If your diet doesn’t provide the nutrients your body needs, it can interfere with the production of hormones involved in the sleep-wake cycle. Research has shown that diets low in certain vitamins and minerals—such as calcium, magnesium, and Vitamin D—can lead to short sleep duration.

Experts recommend a fruit and vegetable-based diet, high in vitamins and minerals, to support healthy sleep and to discourage health problems that may negatively impact sleep. 

An Inactive Lifestyle

People who get little to no exercise are more likely to have trouble falling asleep than people who exercise regularly. 

The relationship between inactivity and sleep difficulties is complex. Some behaviors associated with inactive lifestyles, such as spending time in front of a TV or electronic devices, can negatively affect sleep. Additionally, people who experience sleep difficulties may be less inclined to exercise because they feel fatigued. 

Moreover, a number of heath conditions, such as sleep apnea and depression, are linked with both inactivity and sleep disturbances. The good news is that exercise can improve sleep, even in people with underlying conditions. 

Make sure to consult with your doctor before beginning a new exercise regimen. Additionally, you may want to avoid vigorous exercise at night, as intense physical activity in the hour before bedtime can negatively affect sleep. 

What to Do When You Can't Sleep

Whatever the reason for your sleep difficulties, everyone can benefit from embracing healthy sleep habits, also called sleep hygiene. Set yourself up for a restful night’s sleep by following the tips below.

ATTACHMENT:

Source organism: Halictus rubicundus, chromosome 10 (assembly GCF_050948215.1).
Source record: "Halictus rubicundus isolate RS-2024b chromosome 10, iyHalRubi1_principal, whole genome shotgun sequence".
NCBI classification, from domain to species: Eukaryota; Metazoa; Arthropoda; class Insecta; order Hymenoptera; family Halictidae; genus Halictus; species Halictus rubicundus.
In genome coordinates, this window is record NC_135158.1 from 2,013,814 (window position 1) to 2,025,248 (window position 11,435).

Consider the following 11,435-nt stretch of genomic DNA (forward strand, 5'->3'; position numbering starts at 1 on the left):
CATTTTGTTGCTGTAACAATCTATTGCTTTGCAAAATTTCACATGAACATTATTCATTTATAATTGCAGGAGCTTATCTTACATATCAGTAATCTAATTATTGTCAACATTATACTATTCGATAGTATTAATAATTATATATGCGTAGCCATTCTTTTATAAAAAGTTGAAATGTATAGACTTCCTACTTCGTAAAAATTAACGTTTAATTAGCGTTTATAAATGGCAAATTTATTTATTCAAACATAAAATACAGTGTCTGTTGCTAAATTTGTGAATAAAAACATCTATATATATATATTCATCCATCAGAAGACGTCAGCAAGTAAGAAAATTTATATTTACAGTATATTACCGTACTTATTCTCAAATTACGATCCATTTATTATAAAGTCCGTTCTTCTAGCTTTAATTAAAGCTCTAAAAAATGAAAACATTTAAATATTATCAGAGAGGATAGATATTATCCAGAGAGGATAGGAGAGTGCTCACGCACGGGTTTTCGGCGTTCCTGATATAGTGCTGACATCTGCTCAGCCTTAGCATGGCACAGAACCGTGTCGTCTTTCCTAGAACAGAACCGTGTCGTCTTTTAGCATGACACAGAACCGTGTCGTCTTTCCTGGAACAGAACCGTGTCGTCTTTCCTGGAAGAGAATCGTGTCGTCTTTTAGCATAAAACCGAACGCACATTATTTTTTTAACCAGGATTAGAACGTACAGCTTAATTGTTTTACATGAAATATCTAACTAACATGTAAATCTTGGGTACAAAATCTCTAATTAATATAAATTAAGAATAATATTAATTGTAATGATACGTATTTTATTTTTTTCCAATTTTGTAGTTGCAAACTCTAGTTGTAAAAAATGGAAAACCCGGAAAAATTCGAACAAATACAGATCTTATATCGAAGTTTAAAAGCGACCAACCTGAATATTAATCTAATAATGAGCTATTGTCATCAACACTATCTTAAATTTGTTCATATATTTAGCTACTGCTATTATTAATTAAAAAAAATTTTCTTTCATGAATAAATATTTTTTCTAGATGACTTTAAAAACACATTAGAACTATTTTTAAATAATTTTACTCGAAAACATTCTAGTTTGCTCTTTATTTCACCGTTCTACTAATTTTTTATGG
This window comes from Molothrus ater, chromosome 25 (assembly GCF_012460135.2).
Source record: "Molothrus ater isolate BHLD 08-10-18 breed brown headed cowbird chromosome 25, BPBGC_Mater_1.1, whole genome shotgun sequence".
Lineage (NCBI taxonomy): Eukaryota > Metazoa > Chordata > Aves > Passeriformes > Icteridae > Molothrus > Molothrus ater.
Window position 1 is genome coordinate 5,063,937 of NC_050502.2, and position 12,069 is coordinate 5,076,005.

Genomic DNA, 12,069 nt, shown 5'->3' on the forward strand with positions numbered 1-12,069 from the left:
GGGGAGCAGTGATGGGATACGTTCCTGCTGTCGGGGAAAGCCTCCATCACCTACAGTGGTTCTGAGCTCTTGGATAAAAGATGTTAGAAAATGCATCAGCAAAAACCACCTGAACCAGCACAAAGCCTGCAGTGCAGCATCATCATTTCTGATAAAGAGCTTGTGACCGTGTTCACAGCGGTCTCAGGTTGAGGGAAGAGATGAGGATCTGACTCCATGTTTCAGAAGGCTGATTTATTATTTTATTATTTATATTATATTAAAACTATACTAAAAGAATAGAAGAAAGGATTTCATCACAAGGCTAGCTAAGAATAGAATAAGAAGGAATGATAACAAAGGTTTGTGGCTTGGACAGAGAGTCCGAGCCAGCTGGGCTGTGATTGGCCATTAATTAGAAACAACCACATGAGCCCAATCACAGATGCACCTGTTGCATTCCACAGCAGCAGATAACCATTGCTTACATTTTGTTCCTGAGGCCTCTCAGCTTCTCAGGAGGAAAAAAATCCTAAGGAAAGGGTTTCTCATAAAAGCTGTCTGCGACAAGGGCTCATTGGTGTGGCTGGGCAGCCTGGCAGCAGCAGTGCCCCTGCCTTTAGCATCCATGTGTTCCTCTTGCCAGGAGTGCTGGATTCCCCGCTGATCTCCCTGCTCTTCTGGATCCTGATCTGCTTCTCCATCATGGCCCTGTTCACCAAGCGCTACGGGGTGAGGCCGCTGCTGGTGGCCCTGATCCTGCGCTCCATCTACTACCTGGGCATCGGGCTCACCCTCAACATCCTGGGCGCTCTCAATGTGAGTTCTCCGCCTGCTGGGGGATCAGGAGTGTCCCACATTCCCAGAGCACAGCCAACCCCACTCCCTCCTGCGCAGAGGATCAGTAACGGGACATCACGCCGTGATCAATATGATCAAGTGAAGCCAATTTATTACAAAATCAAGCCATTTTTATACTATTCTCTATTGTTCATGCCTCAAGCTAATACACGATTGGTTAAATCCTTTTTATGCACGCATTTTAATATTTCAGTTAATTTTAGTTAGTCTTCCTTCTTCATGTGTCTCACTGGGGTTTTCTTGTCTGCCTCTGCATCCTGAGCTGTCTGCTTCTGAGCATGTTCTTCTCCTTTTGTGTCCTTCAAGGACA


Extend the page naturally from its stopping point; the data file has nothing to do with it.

• Be Consistent: Choose a bedtime and a time to wake up, and stick to them—and make sure to budget enough time to sleep. The average adult should get at least seven hours of sleep. 
  • Set Up Your Bedroom for Success: Ensure a quiet and comfortable sleeping environment by removing electronics, turning off all lights, and keeping the room cool.
  • Avoid Screen Time Before Bed: Establish a bedtime routine that keeps you away from cell phones, tablets, computers, and television. Ideally, you should avoid screens for at least an hour before going to sleep. 
  • Relax: Engage in calming activities, such as listening to soothing sounds, taking a bath, or reading a book
  • Watch What You Eat and Drink: Avoid caffeine and alcohol at least two hours before bedtime.
  • Exercise: Get regular exercise during the day but not within four hours of going to bed.
  • Get Some Sun: Getting 15 minutes of sunlight exposure first thing in the morning can help you feel awake and will also prepare your body to feel sleepy at night.

If you take steps to improve your sleep hygiene and still struggle with falling asleep or staying asleep, talk to your doctor.

About The Author

Afy Okoye

Staff Writer, Sleep Health

Afy is a writer and creative strategist in San Francisco with a master’s degree in international health policy from the London School of Economics. She has written for VeryWell Health,, and Paste magazine and edited peer-reviewed journal manuscripts for Elsevier. Afy says her work with The Sleep Doctor is anything but “sleepy.” She enjoys the opportunity to learn new information and share knowledge that gives people the power to make better choices. Afy also likes to read non-fiction, do creative writing, and travel solo.

  • POSITION: Side sleeper
  • TEMPERATURE: Hot Sleeper